3D Printing Company Shifts Gears, Manufactures PPE For Healthcare Workers
Healthcare workers are facing a shortage of personal protective equipment, or PPEs. As manufacturers race to meet the need — 3D printing companies are filling the gap in the short term.
One of those companies is Limbitless Solutions. The non-profit manufactures prosthetic arms for kids at its UCF-based shop. Now, it’s switching gears to help make face shields for healthcare workers.
90.7’s Brendan Byrne spoke with co-founder Albert Manero about the effort:
ALBERT MANERO: Limbitless has been working to pivot our manufacturing to support a national coalition put together by the 3D printer manufacturer Stratasys and working together distributed all across the country. We’re producing the 3D printed parts to support face shield manufacturing for people on the front lines fighting this virus.
BRENDAN BYRNE: What’s the advantage of being able to manufacture this using 3D printer technology?
MANERO: One of the beautiful parts of 3D printing is that you can completely pivot what you’re manufacturing literally overnight. And for this situation where we are identifying a lot of hospitals appear to have a lot of need for face shields or disposable face shields and a lot of other PPE.
In this case, we’re able to step in as that go-to, quick response manufacturer while the traditional manufacturers using tools like injection molding or casting machining take a little bit longer to turn on. But when they do turn on, they’re going to be able to produce hundreds of thousands or millions of parts to basically solve the problem. In the interim, while we’re here today, it’s really exciting to be a part of a group of people using 3D printing to step in the short term.
BYRNE: So you’re filling a gap for PPEs for folks on the front line. Tell me a little bit about these face shields. How are you manufacturing them on on your equipment right now what’s the process?
MANERO: The coalition put together an approved design and then validated the machines of everyone who’s in that coalition. We’ve been able to print their files — they’re actually the headband component that would later be attached to like a plexiglass shield. Then there’s a rubber band that helps tension behind your face and behind your head to be able to adapt to different size individuals.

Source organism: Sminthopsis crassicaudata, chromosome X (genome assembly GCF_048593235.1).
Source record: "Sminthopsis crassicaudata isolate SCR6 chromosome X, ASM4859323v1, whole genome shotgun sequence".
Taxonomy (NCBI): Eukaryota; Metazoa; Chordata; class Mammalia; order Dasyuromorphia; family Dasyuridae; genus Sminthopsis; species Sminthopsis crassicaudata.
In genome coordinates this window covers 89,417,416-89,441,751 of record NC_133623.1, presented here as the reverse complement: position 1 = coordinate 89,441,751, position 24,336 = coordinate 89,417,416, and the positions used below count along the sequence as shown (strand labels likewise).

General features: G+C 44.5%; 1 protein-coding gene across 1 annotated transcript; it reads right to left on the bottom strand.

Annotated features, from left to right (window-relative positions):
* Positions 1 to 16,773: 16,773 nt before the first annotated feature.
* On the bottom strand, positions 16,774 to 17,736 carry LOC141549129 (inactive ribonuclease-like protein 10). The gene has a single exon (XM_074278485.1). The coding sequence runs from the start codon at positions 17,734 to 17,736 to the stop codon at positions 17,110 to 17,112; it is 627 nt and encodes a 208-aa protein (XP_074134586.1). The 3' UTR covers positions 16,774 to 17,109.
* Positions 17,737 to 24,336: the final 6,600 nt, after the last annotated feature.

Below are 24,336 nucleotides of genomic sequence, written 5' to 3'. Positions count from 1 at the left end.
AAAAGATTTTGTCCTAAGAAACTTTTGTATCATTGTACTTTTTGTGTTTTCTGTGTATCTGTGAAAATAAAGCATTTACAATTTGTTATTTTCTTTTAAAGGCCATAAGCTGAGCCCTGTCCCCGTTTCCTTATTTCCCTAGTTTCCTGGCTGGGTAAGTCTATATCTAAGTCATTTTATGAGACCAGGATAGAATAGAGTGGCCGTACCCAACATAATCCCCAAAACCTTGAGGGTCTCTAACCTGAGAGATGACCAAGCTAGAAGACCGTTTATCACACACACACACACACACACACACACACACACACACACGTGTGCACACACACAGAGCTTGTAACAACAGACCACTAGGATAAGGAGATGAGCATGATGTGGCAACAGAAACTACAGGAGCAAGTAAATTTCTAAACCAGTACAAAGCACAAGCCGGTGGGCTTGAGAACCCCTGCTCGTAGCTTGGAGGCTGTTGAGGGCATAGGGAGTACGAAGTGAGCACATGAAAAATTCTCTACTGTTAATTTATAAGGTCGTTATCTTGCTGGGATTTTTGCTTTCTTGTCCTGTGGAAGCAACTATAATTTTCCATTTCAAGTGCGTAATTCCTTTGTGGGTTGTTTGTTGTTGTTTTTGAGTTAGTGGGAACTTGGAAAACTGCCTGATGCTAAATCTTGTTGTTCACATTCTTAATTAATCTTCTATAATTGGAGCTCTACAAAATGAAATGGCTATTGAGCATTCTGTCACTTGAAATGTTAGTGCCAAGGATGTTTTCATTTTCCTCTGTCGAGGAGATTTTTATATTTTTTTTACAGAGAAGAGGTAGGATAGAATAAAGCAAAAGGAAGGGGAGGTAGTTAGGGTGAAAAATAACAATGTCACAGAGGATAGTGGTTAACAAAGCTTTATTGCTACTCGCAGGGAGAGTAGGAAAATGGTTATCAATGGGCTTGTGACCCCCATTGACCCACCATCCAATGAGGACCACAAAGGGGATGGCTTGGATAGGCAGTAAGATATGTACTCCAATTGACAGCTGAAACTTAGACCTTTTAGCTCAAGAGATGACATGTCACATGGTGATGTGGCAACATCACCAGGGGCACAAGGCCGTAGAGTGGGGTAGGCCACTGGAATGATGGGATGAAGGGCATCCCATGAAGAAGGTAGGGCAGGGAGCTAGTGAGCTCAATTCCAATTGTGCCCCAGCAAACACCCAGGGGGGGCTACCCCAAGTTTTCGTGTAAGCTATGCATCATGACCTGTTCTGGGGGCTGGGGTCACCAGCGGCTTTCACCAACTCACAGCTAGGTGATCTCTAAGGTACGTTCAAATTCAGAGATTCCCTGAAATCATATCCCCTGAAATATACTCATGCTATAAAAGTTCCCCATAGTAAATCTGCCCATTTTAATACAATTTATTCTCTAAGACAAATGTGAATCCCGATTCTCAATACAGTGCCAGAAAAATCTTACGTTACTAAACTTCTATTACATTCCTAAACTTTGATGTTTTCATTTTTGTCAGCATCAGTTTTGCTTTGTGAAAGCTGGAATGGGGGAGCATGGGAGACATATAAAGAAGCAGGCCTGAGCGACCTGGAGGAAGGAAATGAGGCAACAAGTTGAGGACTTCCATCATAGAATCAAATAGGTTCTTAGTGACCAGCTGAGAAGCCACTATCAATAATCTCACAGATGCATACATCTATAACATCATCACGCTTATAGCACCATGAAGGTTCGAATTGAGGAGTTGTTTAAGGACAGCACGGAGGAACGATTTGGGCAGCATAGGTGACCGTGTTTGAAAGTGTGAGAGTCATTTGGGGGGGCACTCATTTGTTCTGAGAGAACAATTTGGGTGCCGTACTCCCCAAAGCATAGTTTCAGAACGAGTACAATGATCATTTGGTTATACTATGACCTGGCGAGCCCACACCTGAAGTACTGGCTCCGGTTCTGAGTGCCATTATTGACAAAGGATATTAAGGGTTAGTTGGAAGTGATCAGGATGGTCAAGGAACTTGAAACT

What’s good about that is that this is considered a disposable face shield. It’s not considered true personal protection equipment by the standards that are out there, but it’s there to be a support in the short term, because the need is so great right now.
BYRNE: Tell me a little bit about the advantages of designing on the fly. How is this helping the process?
MANERO: I think being able to rapidly iterate your parts using 3D design — it has a lot of advantages when we’re trying to come together and converge on that best solution. And ‘best’ in this term can be the fastest produce, the most flexible to be able to produce or able to be distributed, manufactured, brought together by one central place and then sent to the respective hospitals.
One of the other unique things that we’ve been able to do because of 3D printing is that all of the face shield components that we’re working on have a special message to first responders. We have four different versions and they actually have text extruded into the the shield that says ‘thank you,’ ‘hope,’ ‘compassion’ and ‘love.’ We hope that that’s just a little pick me up for the people who are doing the real work trying to save lives and protect their communities.
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